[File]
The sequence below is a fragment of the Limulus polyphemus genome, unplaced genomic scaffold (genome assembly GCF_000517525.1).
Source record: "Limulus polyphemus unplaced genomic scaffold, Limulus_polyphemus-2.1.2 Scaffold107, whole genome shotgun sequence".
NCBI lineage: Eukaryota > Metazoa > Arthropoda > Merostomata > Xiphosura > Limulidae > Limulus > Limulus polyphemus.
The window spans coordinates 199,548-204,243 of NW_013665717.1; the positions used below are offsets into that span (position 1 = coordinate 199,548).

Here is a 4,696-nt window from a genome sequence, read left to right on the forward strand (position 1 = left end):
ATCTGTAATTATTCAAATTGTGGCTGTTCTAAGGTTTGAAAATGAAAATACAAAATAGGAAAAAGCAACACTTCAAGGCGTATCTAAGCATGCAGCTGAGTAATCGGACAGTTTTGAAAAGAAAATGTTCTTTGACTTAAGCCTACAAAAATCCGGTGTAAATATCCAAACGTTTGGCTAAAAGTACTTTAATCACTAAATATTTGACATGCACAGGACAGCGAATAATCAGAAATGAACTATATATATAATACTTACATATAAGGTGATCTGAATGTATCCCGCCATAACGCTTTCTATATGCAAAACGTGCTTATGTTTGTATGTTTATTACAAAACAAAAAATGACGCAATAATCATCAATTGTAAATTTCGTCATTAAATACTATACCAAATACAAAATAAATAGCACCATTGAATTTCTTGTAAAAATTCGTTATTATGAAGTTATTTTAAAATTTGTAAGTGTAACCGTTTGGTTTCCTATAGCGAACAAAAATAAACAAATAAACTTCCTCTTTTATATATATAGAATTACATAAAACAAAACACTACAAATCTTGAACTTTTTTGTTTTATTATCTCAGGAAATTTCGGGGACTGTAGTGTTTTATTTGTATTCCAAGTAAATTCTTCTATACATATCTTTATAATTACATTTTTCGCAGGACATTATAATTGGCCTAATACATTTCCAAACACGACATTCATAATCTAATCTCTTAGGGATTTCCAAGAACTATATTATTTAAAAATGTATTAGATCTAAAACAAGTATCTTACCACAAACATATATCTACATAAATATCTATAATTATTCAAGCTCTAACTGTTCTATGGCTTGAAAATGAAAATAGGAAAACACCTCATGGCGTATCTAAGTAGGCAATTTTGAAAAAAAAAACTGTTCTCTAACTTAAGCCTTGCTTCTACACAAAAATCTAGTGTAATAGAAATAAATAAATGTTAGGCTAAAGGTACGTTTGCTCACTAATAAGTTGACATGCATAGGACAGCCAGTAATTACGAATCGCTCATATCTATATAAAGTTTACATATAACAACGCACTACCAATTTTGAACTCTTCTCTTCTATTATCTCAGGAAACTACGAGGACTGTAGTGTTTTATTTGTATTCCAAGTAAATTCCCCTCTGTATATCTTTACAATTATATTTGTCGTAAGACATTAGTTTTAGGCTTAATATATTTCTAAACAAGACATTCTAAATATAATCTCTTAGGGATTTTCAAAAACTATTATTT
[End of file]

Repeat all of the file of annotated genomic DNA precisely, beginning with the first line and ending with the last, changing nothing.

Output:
The sequence below is a fragment of the Limulus polyphemus genome, unplaced genomic scaffold (genome assembly GCF_000517525.1).
Source record: "Limulus polyphemus unplaced genomic scaffold, Limulus_polyphemus-2.1.2 Scaffold107, whole genome shotgun sequence".
NCBI lineage: Eukaryota > Metazoa > Arthropoda > Merostomata > Xiphosura > Limulidae > Limulus > Limulus polyphemus.
The window spans coordinates 199,548-204,243 of NW_013665717.1; the positions used below are offsets into that span (position 1 = coordinate 199,548).

Here is a 4,696-nt window from a genome sequence, read left to right on the forward strand (position 1 = left end):
ATCTGTAATTATTCAAATTGTGGCTGTTCTAAGGTTTGAAAATGAAAATACAAAATAGGAAAAAGCAACACTTCAAGGCGTATCTAAGCATGCAGCTGAGTAATCGGACAGTTTTGAAAAGAAAATGTTCTTTGACTTAAGCCTACAAAAATCCGGTGTAAATATCCAAACGTTTGGCTAAAAGTACTTTAATCACTAAATATTTGACATGCACAGGACAGCGAATAATCAGAAATGAACTATATATATAATACTTACATATAAGGTGATCTGAATGTATCCCGCCATAACGCTTTCTATATGCAAAACGTGCTTATGTTTGTATGTTTATTACAAAACAAAAAATGACGCAATAATCATCAATTGTAAATTTCGTCATTAAATACTATACCAAATACAAAATAAATAGCACCATTGAATTTCTTGTAAAAATTCGTTATTATGAAGTTATTTTAAAATTTGTAAGTGTAACCGTTTGGTTTCCTATAGCGAACAAAAATAAACAAATAAACTTCCTCTTTTATATATATAGAATTACATAAAACAAAACACTACAAATCTTGAACTTTTTTGTTTTATTATCTCAGGAAATTTCGGGGACTGTAGTGTTTTATTTGTATTCCAAGTAAATTCTTCTATACATATCTTTATAATTACATTTTTCGCAGGACATTATAATTGGCCTAATACATTTCCAAACACGACATTCATAATCTAATCTCTTAGGGATTTCCAAGAACTATATTATTTAAAAATGTATTAGATCTAAAACAAGTATCTTACCACAAACATATATCTACATAAATATCTATAATTATTCAAGCTCTAACTGTTCTATGGCTTGAAAATGAAAATAGGAAAACACCTCATGGCGTATCTAAGTAGGCAATTTTGAAAAAAAAAACTGTTCTCTAACTTAAGCCTTGCTTCTACACAAAAATCTAGTGTAATAGAAATAAATAAATGTTAGGCTAAAGGTACGTTTGCTCACTAATAAGTTGACATGCATAGGACAGCCAGTAATTACGAATCGCTCATATCTATATAAAGTTTACATATAACAACGCACTACCAATTTTGAACTCTTCTCTTCTATTATCTCAGGAAACTACGAGGACTGTAGTGTTTTATTTGTATTCCAAGTAAATTCCCCTCTGTATATCTTTACAATTATATTTGTCGTAAGACATTAGTTTTAGGCTTAATATATTTCTAAACAAGACATTCTAAATATAATCTCTTAGGGATTTTCAAAAACTATTATTT